Still, no Division I school offered him a scholarship, even though he says Kansas and Missouri asked him to walk on at receiver. Hall flirted with the idea so he could fulfill his dream of playing big-time college football, but in the end, he simply couldn’t get over the cost.
“I couldn’t do that to my mom,” Hall said.
Hall says he had offers from Southern Illinois, Illinois State, South Dakota and Northern Iowa. He chose the latter and set his goals high, but he couldn’t have predicted then that he’d be playing in the Senior Bowl one day.
“I thought I would play my career out at UNI as a safety and leave my footprint there,” Hall said. “But once coach Lynch got there, it just changed my game totally.”
Brandon Lynch was hired as the Panthers’ defensive- backs coach in 2013. Midway through that season, Hall switched from a linebacker/safety/nickel position in the Panthers’ 3-4 scheme to outside cornerback and fared well in the Panthers man-coverage heavy scheme.
That offseason, Hall recalled, Lynch — who is now the assistant head coach for defense — had a message for him.
“He was like, ‘Dee, if you really trust this layout for you — if you trust this plan — then it will take you places, wherever you want to go,’ ” Hall said.
Lynch was right. Hall embraced the challenge of being on an island almost every play, and matured into the defensive player of the year for the Missouri Valley Football Conference in 2015.
“Being able to play press all the time is great,” Hall said. “The last two years it was almost strictly press-man (and) playing off man coverage. When you have a good front seven you can do that, and you really only have to win in the first 10-15 yards because that ball is coming out, so either he’s getting sacked or we’re breaking on the ball.”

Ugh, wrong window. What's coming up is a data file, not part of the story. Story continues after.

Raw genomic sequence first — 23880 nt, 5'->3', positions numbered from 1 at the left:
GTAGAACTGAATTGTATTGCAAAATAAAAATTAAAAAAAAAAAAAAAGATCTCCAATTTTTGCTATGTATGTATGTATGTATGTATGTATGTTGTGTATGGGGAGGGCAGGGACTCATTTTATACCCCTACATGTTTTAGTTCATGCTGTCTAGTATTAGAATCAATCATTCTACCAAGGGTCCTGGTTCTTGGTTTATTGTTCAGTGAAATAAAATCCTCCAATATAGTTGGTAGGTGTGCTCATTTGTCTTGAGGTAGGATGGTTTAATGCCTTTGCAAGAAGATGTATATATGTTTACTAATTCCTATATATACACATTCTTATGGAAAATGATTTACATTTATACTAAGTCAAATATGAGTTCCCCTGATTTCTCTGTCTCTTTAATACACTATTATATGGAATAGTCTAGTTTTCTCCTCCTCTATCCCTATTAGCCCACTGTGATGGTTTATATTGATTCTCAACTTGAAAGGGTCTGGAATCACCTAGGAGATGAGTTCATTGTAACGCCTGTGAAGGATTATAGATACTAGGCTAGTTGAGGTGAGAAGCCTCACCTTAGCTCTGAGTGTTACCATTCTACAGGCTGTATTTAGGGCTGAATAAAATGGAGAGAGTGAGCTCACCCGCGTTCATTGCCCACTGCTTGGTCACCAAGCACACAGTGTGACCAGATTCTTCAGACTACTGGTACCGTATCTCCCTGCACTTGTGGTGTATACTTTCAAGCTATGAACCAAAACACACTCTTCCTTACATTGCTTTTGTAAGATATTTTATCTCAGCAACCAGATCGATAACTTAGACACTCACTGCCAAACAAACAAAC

And as you might imagine, Hall, a four-year starter and three-time all-conference honoree, credits his long arms for a portion of his success.
“It’s huge,” Hall said. “I’ve got to be a little more patient, but at the point of attack, it just helps because … locked arms create power, so when I get my arms all the way out there, I don’t think there’s too many people that could really get off that.”
Hall added that he really gets a thrill out of jolting a receiver perfectly at the line of scrimmage and disrupting the route, something that will surely make the NFL’s talent evaluators swoon.
“When I get my hands placed right and hit (receivers) in their chest while I’m 2 or 3 yards away from them, it’s kind of surprising to them,” Hall said.